NOT A PARTY TO TRANSPARENCY
Political parties seethe in unison and seek to protect their turf as the Central Information Commission brings them under the Right to Information Act radar
Right to Information ( RTI) activist Subhash C. Agarwal recalls he could sense an excited buzz on the second floor of August Kranti Bhavan, office of Central Information Commission ( CIC) in New Delhi, when he had walked in there on June 3 to hear one of his listed petitions. No one told him what was up. “I have been going there often, but it was so different that day,” he says.
A couple of hours after he walked out of the office, an official rang up to tell him CIC had inked a judgment bringing political parties under the RTI Act, 2005. Agarwal was one of the petitioners who moved CIC on the issue in 2011. Around the same time, his co- petitioner Anil Bairwal, national coordinator of the Association for Democratic Reforms ( ADR), was ignoring the persistent calls on his mobile phone while remaining closeted in a meeting at his office in Delhi’s Qutab Institutional Area. Bairwal too had no clue that the verdict would be out that day until a colleague interrupted to show him a text message.
The verdict was largely hinged to the burgeoning kitties of the parties, which are exempt from paying income tax under Section 13 A of the Income Tax Act, 1961. The income tax exemption granted to Congress was Rs 300.92 crore. The figures for other parties were: Bharatiya Janata Party ( BJP) Rs 141.25 crore, Bahujan Samaj Party ( BSP) Rs 39.84 crore, CPI( M) Rs 18.13 crore and the Nationalist Congress Party ( NCP) Rs 9.64 crore, between 2006 and 2009.
The full bench of Chief Information Commissioner Satyanand Mishra and Information Commissioners Annapurna Dixit and M. L. Sharma had held that six national parties— the Congress, BJP, NCP, CPI( M), CPI and BSP— enjoyed substantial indirect funding by the Government, which gave them the character of a public authority under the RTI Act as they perform public functions. It said the parties were answerable to the citizens about their source of funding, how they spend the
money and their choice of candidates for elections, among other things. CIC also asked the political parties to appoint public information officers within six weeks to respond to RTI queries and follow all the legal provisions.
Among the first to disagree was Union Finance Minister P. Chidambaram. “The reasons given to describe political parties as public authorities under the RTI Act do not appear to be credible. When the RTI Act was enacted, it was not supposed to apply on political parties,” he said.
Janardan Dwivedi, Congress general secretary, said, “Such an adventurist approach will damage democratic institutions.”
CPI( M), while insisting it was for public accountability, has suggested that the Government should initiate an all- party push to preserve the integrity and the role of political parties in a democratic political system.
But RTI has its supporters. Wajahat Habibullah, former chief information commissioner, says that it will give political parties a window for being transparent before the public.
Agarwal agrees. He adds, “Ethics and morals demand that political parties criticising the verdict should immediately and voluntary surrender land and bungalows provided by the government to them at highly subsidised rates and lease.”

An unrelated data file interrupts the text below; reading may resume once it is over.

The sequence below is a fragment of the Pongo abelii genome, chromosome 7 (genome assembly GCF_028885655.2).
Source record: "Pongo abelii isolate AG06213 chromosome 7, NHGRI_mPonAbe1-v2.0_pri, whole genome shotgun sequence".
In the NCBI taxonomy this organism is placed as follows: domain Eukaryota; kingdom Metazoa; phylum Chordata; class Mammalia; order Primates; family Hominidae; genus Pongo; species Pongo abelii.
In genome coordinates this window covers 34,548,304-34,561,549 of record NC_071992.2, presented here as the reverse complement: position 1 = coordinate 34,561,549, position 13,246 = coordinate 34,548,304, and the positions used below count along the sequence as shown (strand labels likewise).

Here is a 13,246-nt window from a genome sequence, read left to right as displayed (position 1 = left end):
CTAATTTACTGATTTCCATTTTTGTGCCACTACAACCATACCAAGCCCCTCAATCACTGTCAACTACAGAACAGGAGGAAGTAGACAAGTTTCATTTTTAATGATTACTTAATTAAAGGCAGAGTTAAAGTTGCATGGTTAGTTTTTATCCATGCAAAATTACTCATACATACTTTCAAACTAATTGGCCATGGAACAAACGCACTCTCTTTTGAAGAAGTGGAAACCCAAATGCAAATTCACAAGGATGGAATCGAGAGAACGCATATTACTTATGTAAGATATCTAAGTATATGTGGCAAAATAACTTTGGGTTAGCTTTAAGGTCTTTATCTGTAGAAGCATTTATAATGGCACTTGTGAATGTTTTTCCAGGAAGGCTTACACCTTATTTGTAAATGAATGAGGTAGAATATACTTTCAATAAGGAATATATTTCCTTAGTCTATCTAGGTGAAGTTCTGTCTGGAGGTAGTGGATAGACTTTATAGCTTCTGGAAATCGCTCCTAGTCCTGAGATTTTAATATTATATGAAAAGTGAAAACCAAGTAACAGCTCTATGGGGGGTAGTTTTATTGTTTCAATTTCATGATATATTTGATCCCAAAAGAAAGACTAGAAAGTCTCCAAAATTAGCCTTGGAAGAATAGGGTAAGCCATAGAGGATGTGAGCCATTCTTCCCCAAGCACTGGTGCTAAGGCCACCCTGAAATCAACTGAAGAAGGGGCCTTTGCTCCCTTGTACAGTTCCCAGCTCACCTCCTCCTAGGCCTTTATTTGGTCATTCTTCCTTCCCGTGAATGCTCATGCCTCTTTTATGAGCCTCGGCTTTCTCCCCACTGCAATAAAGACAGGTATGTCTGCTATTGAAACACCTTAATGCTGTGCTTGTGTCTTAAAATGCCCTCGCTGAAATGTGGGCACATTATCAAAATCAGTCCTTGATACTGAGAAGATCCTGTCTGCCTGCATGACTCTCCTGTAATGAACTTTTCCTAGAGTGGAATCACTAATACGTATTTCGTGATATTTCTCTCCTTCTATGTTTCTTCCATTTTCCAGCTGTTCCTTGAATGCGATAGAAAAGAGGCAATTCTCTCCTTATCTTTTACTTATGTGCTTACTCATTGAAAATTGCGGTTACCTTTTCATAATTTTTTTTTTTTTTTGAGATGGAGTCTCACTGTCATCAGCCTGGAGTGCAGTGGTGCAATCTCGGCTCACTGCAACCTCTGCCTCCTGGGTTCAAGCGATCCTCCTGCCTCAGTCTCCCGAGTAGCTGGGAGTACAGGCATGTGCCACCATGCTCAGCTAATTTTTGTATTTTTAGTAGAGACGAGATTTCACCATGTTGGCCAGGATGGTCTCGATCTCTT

The genesis of the case goes back to October 29, 2010, when Bairwal and Agarwal filed an RTI query asking for details of the funding, poll manifestos, selection of candidates and other key issues concerning the six national parties. All parties, except BJP which kept mum, responded saying that they were not public authorities and do not come under the purview of RTI.
CIC heard the complaint on September 26, 2012, and November 1, 2012. The judgment was categorical: “In view of the nature of public func-
tions performed by political parties, we conclude that political parties in question are public authorities under Section 2( h) of the RTI Act.”
The verdict was buttressed by three major arguments in the complaint. It said the income tax exemptions the parties enjoyed was a case of indirect financing by the Government. Another was allotment of government land and property to political parties. Prime properties had been rented to political parties for their offices at paltry rates— plots with a market value of Rs 2,677.78 crore were rented to parties to set up offices for five years at a mere Rs 66.53 crore. “This, in our considered opinion, amounts to indirect financing and when added to the income tax exemptions, it would amount to substantial financing,” observed the bench.
A third factor that weighed on the verdict was free airtime that the parties enjoyed on Doordarshan and All India Radio during the 2009 Lok Sabha elections. This cost Rs 24.28 crore of government money. The Government, besides, had also spent Rs 9.15 crore on providing free electoral rolls to these six national parties during the 2009 General Elections.
“Only about 20 per cent of the income of political parties comes from donations that they disclose to the EC,” says Bairwal. The parties are not required to mention the source of donations that are less than Rs 20,000. This allows many parties get away claiming that the money came from people chipping in with membership fee and small donations.
The parties can challenge CIC in court. But Bairwal is getting set to file a caveat in the Delhi High Court asking he be heard before a judgment is passed if anyone approaches it on this issue.“We are confident the judgment will stand every scrutiny,” he says.
No party so far has made the first attempt to get the CIC order reversed. But as a a senior Congressman puts it, “Even if the high court approves the CIC verdict, an amendment can be brought in Parliament, which all parties will support.”
CHIEF INFORMATION COMMISSIONER SATYANAND MISHRA